Sometimes, the obvious can be blinding.
The years 2005,6,7 and 8 were the best ever for Major League Baseball attendance. 2005 set a record with 74,926,174 tickets sold. In 2006 that jumped up another million, and 2007 proved to be the best selling ticket year in major league baseball history. More than 79.5 million sets sold. In 2008, sales slipped, but 2008 remains the second biggest attendance year on record.
In 2009, a new normal asserted itself. Ticket sales dropped by more than 6 million, almost 8% from 2007. 2010 was even worse.
OK, what happened between the end of the 2008 baseball season and the beginning of the 2009 season? Can you say, Wall Street Crash?
Can you say, millions of people with homes in foreclosure, or with their equity value all but wiped out. Might that translate into fewer nights at the ballpark?
Oh, and which sector in America suffered worst from the bursting housing bubble? Economic losses from the 2008 crash hurt aggregate wealth in African-American communities disproportionately. Again, African-Americans with less in their bank accounts likely enjoyed fewer relatively expensive nights out watching baseball.
As I said, the slightly diminished crowds of 2009 set a new normal, and leaving out the even more economically stressed year of 2010, annual attendance figures for major league baseball have been remarkably stable since. Over the 6 year period of 2011 to 2016, annual ticket sales ranged from last year’s low of 73.2 million to 2012’s high of 74.9 million, a variation of about 2%. And, by the way, with the exception of 2010, the last 12 years have seen the 11 best in baseball history.
Where baseball has been losing fans is in the African-American community. As I said, there may be an obvious economic cause for this, but there’s more to it than just money.
According to the last survey I could Google up, African-Americans represented just 8% of baseball’s fans…down by half from 30 years ago. Again, another assignable cause is beyond obvious. In the 1980s, about 20% of major leaguers were African-American, in 1991 it was still 18%. In 2016 it was 8%, not-so-coincidentally roughly the same proportion of baseball’s fan base. Conclusion: fewer African-American major leaguers to see, = fewer African-American fans show up to watch ‘em.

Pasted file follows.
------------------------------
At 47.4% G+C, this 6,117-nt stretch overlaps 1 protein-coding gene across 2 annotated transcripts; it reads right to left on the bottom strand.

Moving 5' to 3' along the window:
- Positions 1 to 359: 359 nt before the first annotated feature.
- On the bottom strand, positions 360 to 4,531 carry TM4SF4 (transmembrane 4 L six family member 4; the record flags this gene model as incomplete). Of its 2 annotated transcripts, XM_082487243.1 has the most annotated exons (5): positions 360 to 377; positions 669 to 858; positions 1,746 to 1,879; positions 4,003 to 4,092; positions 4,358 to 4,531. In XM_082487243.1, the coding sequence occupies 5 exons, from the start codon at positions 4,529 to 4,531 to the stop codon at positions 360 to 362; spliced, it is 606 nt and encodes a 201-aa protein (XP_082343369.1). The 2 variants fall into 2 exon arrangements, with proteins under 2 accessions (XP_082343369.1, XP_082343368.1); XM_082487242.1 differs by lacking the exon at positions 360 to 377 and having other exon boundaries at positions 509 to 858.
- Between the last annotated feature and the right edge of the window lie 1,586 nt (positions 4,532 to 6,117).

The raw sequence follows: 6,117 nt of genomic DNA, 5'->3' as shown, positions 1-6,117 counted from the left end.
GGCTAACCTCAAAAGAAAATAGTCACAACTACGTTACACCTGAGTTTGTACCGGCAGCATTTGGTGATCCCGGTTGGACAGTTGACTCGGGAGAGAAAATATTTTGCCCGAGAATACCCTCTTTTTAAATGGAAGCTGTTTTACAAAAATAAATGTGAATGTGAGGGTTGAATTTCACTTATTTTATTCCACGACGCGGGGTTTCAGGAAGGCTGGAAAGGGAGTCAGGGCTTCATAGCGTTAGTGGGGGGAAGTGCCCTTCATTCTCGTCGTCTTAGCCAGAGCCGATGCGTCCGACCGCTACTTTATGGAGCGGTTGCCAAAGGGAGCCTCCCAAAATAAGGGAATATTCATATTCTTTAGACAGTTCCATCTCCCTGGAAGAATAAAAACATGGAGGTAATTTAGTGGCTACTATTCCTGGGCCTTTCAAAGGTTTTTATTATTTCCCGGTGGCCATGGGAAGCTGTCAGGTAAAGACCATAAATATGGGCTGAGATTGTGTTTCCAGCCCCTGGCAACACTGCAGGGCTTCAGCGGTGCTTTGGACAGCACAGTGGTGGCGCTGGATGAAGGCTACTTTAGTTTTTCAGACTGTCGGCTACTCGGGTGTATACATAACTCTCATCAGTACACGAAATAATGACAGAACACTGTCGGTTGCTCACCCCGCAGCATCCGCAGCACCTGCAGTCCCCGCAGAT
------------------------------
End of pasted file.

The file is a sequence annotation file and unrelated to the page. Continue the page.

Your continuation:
Helpful data, no doubt, but far from conclusive. The NBA has by far the highest concentration of African-American players 74.4%, and the highest concentration of African-American fans 45%. But in the NFL 69.7% of the players are African American, but just 15% of fans are.
Yes, NFL football tickets cost a lot more than baseball tickets, and what with many clubs having waiting lists for season ticket holders, football tickets are far less accessible to most African-American fans, but still, let’s take note that the racial composition of the playing roster does not necessarily translate at the box office. After all, while the number of African-Americans playing Major League Baseball has been shrinking, the number of foreign players, most of them classifiable as “people of color,” and many of them of African or mixed-race descent has been exploding.
On Opening Day 2017, 30% of the players were foreign-born. Overall, baseball has never been so ethnically and racially diverse. Still, African American players were at just 8%, almost exactly the percentage of African-American fans.
So what else is going on? I’d suggest 2 things that characterize the lives of most African-Americans: they live in cities and the children attend public schools. Which makes me say, this is not just a baseball issue, but an American issue: the shrinking opportunities and increasing isolation of African-Americans in our urban centers.
Allen Barra is an American journalist and author of a number of sports books. He is a contributing editor of American Heritage magazine, and regularly writes about sports for the Wall Street Journal and The Atlantic. He has also written for the New York Times and New York Observer, and was formerly a columnist for Salon.com. He formerly blogged on sports for the Village Voice website. He frequently contributes to Major League Baseball Radio and Daily Beast.
More whiffs, walks and long balls: Baseball faces an existential crisis – The Washington Post